Born: c.1920 – 2002 The late Jack Britten was a respected Aboriginal artist and senior law man from the Kimberley region of Northern Australia. His paintings focus on his country, it’s origins, ceremonies and ancestral figures. His canvases are the result of his vast knowledge and insight into the myths and legends of his country. Jack is a part of the original Turkey Creek artists, including Rover Thomas, Hector Chundaloo, Beerbee Mungnari and Henry Wanbims. Yalatji (Jack’s given name at birth) was born and raised in the bush in the Tickalara area just south of Turkey Creek and west of the Bungle Bungles, and also lived at Frog Hollow. His memories include sitting with family in the hills and seeing white people for the first time and of the camel wagon trains and their Afghan drivers with supplies for the outstations. A white manager of Hann Springs cattle station, named Jack Britten, took young Yalatji under his wing and bestowed his name on him and taught him the basics of station life. Jack’s horsemanship was legendary, and he worked as a stockman on many East Kimberley cattle stations. He participated in some of the last big cattle drives from Mt. Isa, in Queensland, bringing herds of up to two thousand animals all the way back to the Kimberleys and in doing so crossed Australia from east to west. In the wet season, when mustering became impossible, Jack would be found camped in the gold fields of Halls Creek, where, he would “spec” for nuggets, which he could trade with dealers for flour, tobacco and blankets. Jack did not paint during his years in the saddle. His inspiration as an artist arrived later – apparently not coming until he was based in the community, and presumably from his proximity to such artists as the late great Queenie McKenzie, Paddy Tjamatji (Jampinji), George Mung Mung and Rover Thomas. As a senior lawman, his repertoire of the myths and legends of the gnarangani (Dreamtime) is vast and provides a firm base for his very visual and descriptive canvasses. Jack is the latest in the line of succession of traditional owners of the Bungle Bungles. Jack’s work depicts the textured ochre painting that has characterised work of the Kimberley’s. In particular, Jack’s work reflects the Bungle Bungle country. Jack’s works have been included in national and international exhibitions. One of Jack’s works was acquired by the National Gallery of Australia, Canberra.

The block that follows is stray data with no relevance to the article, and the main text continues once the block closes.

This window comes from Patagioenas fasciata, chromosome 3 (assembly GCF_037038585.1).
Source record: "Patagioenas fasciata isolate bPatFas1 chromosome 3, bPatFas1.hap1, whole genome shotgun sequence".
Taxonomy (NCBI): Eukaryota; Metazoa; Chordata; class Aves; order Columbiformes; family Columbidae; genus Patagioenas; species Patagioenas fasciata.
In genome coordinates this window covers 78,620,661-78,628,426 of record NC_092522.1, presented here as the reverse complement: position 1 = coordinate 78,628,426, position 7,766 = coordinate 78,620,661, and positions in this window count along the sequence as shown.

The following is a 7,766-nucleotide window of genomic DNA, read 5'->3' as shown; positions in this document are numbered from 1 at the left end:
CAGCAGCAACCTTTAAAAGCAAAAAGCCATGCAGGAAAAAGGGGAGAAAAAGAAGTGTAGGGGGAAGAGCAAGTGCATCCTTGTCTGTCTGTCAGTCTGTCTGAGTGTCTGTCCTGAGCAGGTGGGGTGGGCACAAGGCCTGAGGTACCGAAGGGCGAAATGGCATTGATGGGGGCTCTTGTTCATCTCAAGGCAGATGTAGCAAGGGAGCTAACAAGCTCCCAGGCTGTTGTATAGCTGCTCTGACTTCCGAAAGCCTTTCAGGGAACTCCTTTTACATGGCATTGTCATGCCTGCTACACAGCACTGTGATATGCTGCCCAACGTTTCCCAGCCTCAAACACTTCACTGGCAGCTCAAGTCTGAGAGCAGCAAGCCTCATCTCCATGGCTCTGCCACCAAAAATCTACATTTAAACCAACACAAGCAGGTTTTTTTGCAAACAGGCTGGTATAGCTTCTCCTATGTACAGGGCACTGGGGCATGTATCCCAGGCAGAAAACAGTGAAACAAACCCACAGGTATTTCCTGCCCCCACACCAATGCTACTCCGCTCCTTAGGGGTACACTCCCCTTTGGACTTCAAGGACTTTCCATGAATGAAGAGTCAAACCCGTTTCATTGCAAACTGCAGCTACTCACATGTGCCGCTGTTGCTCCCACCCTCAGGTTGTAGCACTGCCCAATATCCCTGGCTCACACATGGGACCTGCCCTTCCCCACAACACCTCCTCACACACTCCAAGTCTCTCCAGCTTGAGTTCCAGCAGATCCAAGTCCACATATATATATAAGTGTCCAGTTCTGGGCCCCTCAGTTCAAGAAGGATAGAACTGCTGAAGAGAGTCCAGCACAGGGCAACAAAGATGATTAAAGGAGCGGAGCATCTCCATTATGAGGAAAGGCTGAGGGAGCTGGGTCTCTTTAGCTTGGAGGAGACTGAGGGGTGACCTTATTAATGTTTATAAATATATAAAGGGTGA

Aboriginal Art Museum, The Netherlands.
Art Gallery of New South Wales, Sydney.
Art Gallery of Western Australia, Perth.
Museum and Art Gallery of the Northern Territory, Darwin.
National Gallery of Australia, Canberra.
National Gallery of Victoria, Melbourne.
The Holmes a Court Collection, Perth.
The Kelton Foundation, Santa Monica, U.S.A.